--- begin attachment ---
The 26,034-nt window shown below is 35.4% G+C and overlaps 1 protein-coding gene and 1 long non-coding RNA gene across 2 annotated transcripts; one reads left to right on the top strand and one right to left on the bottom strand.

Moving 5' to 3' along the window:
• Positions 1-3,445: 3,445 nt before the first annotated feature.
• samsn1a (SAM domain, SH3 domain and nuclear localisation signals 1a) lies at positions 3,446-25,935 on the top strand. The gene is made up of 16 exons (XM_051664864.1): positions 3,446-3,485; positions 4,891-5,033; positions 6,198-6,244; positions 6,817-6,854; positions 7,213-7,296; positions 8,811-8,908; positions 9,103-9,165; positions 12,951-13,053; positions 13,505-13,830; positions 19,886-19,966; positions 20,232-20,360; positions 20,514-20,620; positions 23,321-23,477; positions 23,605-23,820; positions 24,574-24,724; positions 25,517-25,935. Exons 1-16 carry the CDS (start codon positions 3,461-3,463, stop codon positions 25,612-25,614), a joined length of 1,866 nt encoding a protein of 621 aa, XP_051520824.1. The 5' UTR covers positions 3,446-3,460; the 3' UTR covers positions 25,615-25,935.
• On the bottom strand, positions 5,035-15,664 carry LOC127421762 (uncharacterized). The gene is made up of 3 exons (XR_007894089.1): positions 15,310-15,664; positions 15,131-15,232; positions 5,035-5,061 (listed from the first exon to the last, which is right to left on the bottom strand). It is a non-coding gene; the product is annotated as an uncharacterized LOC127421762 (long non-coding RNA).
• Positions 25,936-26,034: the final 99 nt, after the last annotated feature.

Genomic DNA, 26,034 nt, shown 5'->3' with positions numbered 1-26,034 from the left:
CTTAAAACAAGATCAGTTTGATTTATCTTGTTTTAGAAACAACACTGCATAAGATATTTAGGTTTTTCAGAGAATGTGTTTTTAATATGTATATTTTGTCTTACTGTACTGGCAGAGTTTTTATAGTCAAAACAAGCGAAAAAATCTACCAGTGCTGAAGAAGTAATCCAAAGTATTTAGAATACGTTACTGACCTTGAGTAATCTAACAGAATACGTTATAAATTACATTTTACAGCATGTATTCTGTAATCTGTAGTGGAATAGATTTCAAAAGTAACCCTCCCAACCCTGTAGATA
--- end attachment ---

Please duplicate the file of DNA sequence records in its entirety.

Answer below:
The 26,034-nt window shown below is 35.4% G+C and overlaps 1 protein-coding gene and 1 long non-coding RNA gene across 2 annotated transcripts; one reads left to right on the top strand and one right to left on the bottom strand.

Moving 5' to 3' along the window:
• Positions 1-3,445: 3,445 nt before the first annotated feature.
• samsn1a (SAM domain, SH3 domain and nuclear localisation signals 1a) lies at positions 3,446-25,935 on the top strand. The gene is made up of 16 exons (XM_051664864.1): positions 3,446-3,485; positions 4,891-5,033; positions 6,198-6,244; positions 6,817-6,854; positions 7,213-7,296; positions 8,811-8,908; positions 9,103-9,165; positions 12,951-13,053; positions 13,505-13,830; positions 19,886-19,966; positions 20,232-20,360; positions 20,514-20,620; positions 23,321-23,477; positions 23,605-23,820; positions 24,574-24,724; positions 25,517-25,935. Exons 1-16 carry the CDS (start codon positions 3,461-3,463, stop codon positions 25,612-25,614), a joined length of 1,866 nt encoding a protein of 621 aa, XP_051520824.1. The 5' UTR covers positions 3,446-3,460; the 3' UTR covers positions 25,615-25,935.
• On the bottom strand, positions 5,035-15,664 carry LOC127421762 (uncharacterized). The gene is made up of 3 exons (XR_007894089.1): positions 15,310-15,664; positions 15,131-15,232; positions 5,035-5,061 (listed from the first exon to the last, which is right to left on the bottom strand). It is a non-coding gene; the product is annotated as an uncharacterized LOC127421762 (long non-coding RNA).
• Positions 25,936-26,034: the final 99 nt, after the last annotated feature.

Genomic DNA, 26,034 nt, shown 5'->3' with positions numbered 1-26,034 from the left:
CTTAAAACAAGATCAGTTTGATTTATCTTGTTTTAGAAACAACACTGCATAAGATATTTAGGTTTTTCAGAGAATGTGTTTTTAATATGTATATTTTGTCTTACTGTACTGGCAGAGTTTTTATAGTCAAAACAAGCGAAAAAATCTACCAGTGCTGAAGAAGTAATCCAAAGTATTTAGAATACGTTACTGACCTTGAGTAATCTAACAGAATACGTTATAAATTACATTTTACAGCATGTATTCTGTAATCTGTAGTGGAATAGATTTCAAAAGTAACCCTCCCAACCCTGTAGATA